Wind is the oldest form of usable energy. It was first used by Egyptians 5,000 years ago to power their ships, and was later adapted in windmills used to grind wheat and other grains by the Persians in the 7th century. In the 12th century, the Dutch modified and improved upon the windmill design. Like old-fashioned windmills, today’s wind turbines use blades to collect the wind’s kinetic energy. Wind turbines work because the wind flows over the airfoil shaped blades creating lift, like the effect on airplane wings, which causes them to turn. The blades are connected to a drive shaft that turns an electric generator to produce electricity.
The size of wind turbines varies widely. While small turbines used to power a single home or business may have a capacity of less than 5 kW, some large commercial sized turbines may have a capacity of 5,000 kW, or 5 MW. Larger turbines are often grouped together into wind farms that provide power to the local electrical grid.
Wind Energy in Alaska
Alaska has abundant wind resources suitable for development, mostly located in the western and coastal portions of the state. The availability of wind resources in combination with the high cost of diesel electricity generation in much of rural Alaska makes wind power an economical and clean alternative to traditional fossil fuels. A typical 1000-kW wind turbine can displace about 17,800 gallons of diesel fuel per year, a savings of nearly $55,000 to an electric utility paying $3.10/gallon for diesel fuel. The largest areas of class 7 (superior) wind power in the United States are located in Alaska. Much of coastal Alaska has “good” or “excellent” wind resources.
Development of wind energy resources in Alaskan villages started over a decade ago. Kotzebue Electric Association (KEA) installed three wind turbines in 1997. Since then, the utility has added 11 more turbines that produce up to 950 kW, about 7% of the coop’s annual electricity consumption. KEA hopes eventually to expand this generating potential to 2-4 MW, enough to power Kotzebue during peak load times and displace 1.4 million gallons of diesel annually. The Alaska Village Electric Cooperative (AVEC) produces 1.36 MW of energy with 17 wind turbines located in the villages of Selawik, Hooper Bay, Wales, Toksook Bay, Savoonga, and Kasigluk. Over 20% of annual electricity is produced by wind power in the villages of Kasigluk and Toksook Bay, and AVEC estimates that 30% of electricity demand in these communities could eventually be produced from wind. AVEC plans to install a total of 1.2 MW of additional generating capacity in the villages of Toksook Bay, Chevak, Mekoryuk, Quinhagak and Gambell by 2010. The Chaninik Wind Group is working to install 450 kW of wind capacity in each of the villages of Kongiganak, Kwigillingok, Tuntutuliak, and Kipnuk in 2009. In Kodiak, the Kodiak Electrical Association is installing three 1.5 MW turbines at Pillar Mountain, with generation expected to begin in the fall of 2009. The Tanadgusix Corporation (TDX) on St. Paul Island in the Bering Sea has also been active in developing wind-diesel hybrid generation technology in rural Alaska. TDX built a hybrid system on St. Paul, reducing electricity costs from $0.49 to $0.12 per kWh. Plans are in the works to build similar facilities in the Aleutian villages of Sand Point and Nikolski.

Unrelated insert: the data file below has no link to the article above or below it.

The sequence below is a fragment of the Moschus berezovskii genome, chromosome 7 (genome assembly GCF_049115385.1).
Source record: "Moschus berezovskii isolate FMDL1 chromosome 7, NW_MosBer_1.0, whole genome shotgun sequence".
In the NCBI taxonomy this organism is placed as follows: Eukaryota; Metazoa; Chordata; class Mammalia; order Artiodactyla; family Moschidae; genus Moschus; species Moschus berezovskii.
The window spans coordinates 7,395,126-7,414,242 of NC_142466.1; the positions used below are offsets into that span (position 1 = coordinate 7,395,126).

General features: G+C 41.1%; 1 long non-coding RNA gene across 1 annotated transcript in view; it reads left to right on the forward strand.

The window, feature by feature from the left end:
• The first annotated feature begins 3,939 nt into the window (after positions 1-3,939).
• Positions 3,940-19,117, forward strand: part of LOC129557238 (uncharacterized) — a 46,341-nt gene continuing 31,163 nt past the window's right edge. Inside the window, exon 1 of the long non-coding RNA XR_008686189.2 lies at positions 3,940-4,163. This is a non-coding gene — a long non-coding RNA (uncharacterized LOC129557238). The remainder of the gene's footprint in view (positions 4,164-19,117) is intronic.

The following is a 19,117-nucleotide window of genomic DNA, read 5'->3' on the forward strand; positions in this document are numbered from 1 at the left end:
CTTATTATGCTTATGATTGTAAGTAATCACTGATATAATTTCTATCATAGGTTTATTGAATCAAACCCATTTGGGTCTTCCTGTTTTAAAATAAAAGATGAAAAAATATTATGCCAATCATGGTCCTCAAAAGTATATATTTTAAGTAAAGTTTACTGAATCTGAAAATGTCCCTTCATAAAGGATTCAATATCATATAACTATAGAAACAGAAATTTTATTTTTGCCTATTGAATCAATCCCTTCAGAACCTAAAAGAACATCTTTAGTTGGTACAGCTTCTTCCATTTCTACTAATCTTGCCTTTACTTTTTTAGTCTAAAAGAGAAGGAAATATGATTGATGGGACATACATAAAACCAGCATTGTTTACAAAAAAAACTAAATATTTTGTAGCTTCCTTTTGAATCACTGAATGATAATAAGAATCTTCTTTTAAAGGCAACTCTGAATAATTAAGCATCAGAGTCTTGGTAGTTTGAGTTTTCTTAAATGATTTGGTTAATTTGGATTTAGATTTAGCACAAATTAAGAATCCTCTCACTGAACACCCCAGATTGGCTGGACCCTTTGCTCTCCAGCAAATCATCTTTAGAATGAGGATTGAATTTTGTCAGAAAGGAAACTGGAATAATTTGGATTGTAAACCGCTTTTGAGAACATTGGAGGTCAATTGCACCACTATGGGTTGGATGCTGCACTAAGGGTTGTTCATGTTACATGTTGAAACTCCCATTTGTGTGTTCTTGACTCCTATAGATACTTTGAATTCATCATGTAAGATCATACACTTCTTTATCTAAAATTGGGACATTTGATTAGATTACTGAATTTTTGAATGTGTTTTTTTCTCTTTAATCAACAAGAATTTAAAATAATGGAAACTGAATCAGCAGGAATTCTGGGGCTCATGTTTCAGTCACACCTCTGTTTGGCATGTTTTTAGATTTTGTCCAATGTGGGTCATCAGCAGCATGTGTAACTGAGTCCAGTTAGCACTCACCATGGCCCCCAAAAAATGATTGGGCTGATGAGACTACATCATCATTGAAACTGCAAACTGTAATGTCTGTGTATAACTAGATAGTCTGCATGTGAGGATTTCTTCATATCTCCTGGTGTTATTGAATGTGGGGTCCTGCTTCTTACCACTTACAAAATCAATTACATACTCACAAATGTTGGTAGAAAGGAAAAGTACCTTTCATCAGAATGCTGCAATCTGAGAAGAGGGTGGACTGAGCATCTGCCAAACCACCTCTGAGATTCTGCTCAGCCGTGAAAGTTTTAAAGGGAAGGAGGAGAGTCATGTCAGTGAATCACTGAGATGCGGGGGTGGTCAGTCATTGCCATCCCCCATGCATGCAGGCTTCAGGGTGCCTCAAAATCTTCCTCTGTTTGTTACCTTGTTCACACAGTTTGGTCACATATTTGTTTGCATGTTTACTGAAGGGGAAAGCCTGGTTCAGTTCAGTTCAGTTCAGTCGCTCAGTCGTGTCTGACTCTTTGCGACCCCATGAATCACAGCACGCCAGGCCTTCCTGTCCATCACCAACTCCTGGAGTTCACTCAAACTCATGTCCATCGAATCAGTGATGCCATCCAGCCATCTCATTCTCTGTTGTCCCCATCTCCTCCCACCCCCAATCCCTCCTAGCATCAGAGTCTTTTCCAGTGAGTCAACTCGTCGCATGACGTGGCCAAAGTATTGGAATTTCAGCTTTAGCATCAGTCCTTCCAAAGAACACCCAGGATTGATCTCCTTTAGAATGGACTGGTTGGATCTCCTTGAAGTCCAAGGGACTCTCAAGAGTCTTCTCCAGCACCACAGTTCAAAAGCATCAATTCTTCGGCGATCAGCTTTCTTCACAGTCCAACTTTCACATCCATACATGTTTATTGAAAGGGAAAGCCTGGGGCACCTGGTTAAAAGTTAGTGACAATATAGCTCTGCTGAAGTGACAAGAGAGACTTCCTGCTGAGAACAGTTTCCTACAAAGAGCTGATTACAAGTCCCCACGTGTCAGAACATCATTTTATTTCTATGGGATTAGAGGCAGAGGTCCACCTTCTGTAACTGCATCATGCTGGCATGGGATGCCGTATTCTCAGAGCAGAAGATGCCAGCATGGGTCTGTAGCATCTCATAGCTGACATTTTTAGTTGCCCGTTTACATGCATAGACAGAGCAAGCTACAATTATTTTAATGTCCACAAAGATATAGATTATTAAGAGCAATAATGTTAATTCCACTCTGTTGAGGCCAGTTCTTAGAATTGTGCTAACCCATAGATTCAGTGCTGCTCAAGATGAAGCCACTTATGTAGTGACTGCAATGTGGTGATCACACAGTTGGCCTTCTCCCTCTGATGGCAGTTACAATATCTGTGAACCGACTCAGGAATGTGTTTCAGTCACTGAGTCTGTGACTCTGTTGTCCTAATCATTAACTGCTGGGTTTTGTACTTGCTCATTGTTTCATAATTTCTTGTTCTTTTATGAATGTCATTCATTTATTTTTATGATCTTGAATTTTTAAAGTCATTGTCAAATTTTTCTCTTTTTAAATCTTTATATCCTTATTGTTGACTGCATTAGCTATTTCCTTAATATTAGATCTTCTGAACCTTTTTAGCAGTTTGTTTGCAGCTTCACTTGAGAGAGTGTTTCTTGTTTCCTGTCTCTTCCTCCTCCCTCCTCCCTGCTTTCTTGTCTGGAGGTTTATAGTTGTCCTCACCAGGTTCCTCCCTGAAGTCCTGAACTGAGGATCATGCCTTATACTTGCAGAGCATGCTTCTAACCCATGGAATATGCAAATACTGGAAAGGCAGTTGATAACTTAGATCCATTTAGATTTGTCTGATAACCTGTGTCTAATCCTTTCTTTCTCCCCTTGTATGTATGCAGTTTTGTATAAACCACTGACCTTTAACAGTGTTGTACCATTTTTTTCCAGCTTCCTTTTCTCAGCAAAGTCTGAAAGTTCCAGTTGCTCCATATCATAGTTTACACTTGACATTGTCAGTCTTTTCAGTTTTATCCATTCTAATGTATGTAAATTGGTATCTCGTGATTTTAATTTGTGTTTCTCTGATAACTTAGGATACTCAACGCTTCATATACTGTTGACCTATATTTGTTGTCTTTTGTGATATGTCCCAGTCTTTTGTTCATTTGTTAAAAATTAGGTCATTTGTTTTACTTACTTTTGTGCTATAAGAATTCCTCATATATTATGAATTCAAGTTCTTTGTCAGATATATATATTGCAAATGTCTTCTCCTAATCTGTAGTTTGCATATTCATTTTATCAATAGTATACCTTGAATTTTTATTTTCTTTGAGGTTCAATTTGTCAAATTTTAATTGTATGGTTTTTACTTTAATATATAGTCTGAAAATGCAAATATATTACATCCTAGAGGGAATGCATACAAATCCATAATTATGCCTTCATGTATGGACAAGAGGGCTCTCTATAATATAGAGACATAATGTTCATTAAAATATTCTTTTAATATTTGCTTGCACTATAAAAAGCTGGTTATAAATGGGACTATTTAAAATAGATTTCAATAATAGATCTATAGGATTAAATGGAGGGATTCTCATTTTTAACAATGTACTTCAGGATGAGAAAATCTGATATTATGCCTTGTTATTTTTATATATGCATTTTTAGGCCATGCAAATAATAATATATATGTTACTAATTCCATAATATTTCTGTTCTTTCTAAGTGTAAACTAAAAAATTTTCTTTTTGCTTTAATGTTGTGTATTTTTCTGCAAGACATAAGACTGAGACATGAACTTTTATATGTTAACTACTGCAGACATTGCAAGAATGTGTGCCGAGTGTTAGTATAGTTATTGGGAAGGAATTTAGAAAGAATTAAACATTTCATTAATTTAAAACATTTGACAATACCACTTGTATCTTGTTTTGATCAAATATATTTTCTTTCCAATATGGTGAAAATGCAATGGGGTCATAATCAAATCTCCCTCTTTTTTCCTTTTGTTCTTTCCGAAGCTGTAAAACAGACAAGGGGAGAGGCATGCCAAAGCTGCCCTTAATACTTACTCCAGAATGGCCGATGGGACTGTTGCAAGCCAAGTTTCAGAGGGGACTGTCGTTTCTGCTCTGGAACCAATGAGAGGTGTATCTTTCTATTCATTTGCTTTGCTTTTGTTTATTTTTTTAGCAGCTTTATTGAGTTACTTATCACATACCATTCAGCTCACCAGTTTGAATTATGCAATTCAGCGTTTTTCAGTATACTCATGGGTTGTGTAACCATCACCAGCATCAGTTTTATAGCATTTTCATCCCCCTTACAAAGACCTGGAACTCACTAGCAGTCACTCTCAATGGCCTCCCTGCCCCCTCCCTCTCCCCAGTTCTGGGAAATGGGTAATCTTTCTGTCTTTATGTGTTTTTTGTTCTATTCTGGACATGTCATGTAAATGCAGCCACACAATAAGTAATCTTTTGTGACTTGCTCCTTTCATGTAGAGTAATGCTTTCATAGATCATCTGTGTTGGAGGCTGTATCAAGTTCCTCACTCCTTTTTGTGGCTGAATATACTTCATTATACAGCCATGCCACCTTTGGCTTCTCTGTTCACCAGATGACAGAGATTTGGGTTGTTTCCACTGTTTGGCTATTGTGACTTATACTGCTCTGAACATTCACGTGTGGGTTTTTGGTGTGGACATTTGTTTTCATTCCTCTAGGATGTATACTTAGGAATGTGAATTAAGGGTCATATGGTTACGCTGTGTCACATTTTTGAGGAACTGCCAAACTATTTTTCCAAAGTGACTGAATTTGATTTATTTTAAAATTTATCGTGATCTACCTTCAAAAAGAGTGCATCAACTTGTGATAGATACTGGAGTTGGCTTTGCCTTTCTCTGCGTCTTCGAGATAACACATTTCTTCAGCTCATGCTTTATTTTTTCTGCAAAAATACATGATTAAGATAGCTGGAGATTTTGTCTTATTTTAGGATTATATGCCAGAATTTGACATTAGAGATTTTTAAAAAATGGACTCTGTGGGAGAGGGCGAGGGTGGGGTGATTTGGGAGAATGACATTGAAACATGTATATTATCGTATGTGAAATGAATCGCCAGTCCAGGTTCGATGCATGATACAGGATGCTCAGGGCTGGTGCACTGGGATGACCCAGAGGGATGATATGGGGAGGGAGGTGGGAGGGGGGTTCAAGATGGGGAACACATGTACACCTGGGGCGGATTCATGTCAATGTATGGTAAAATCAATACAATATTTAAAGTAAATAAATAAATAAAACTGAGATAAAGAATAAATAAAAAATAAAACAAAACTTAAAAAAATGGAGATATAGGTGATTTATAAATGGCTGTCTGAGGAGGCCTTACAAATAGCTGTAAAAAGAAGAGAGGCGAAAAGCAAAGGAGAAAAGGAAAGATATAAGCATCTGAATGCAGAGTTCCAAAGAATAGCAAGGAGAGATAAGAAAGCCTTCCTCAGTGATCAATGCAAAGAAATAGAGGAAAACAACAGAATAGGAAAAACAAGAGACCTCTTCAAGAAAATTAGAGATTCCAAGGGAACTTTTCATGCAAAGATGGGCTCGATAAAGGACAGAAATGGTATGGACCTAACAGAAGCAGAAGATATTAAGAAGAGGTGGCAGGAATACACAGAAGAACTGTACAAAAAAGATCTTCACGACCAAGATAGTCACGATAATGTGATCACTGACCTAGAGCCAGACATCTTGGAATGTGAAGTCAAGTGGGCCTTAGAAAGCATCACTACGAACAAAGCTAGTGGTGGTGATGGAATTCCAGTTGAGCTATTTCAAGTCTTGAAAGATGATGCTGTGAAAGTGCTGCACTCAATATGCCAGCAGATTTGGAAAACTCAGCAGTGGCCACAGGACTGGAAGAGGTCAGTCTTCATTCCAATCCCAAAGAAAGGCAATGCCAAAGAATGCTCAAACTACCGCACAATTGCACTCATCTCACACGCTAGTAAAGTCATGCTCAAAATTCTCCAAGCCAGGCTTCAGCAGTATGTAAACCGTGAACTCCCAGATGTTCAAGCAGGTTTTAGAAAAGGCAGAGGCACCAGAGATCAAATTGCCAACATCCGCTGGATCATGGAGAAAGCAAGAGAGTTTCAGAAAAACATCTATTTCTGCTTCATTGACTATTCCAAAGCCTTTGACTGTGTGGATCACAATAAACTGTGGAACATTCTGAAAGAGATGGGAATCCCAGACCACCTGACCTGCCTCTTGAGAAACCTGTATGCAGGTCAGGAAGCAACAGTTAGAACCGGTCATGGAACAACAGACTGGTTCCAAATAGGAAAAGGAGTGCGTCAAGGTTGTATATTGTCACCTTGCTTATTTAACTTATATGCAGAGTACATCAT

On the Railbelt, several of the major utilities are examining wind power as a way to diversify future sources of energy and hedge against rising natural gas prices. Construction of Anchorage’s first commercial-scale wind farm is underway on Fire Island with plans for the turbines to begin producing power in late 2012. The project is owned by Fire Island Wind LLC, a subsidiary of CIRI, and will use 11 turbines to generate 17.6 MW of electricity, or enough to power about 6,000 homes. Chugach Electric Association has agreed to purchase the wind power for 25 years to supply about 4% of the utility’s load. Golden Valley Electric Association has also made substantial progress towards developing the roughly 25 MW Eva Creek Wind project located near existing transmission lines north of Healy. Together, Fire Island and Eva Creek could provide approximately 5% of the Railbelt’s electrical energy.
Renewable Energy Atlas of Alaska 2009
Energy Information Administration
National Renewable Energy Laboratory
Kotzebue Electric Association
Alaska Village Electric Cooperative
Alaska Center for Economic Development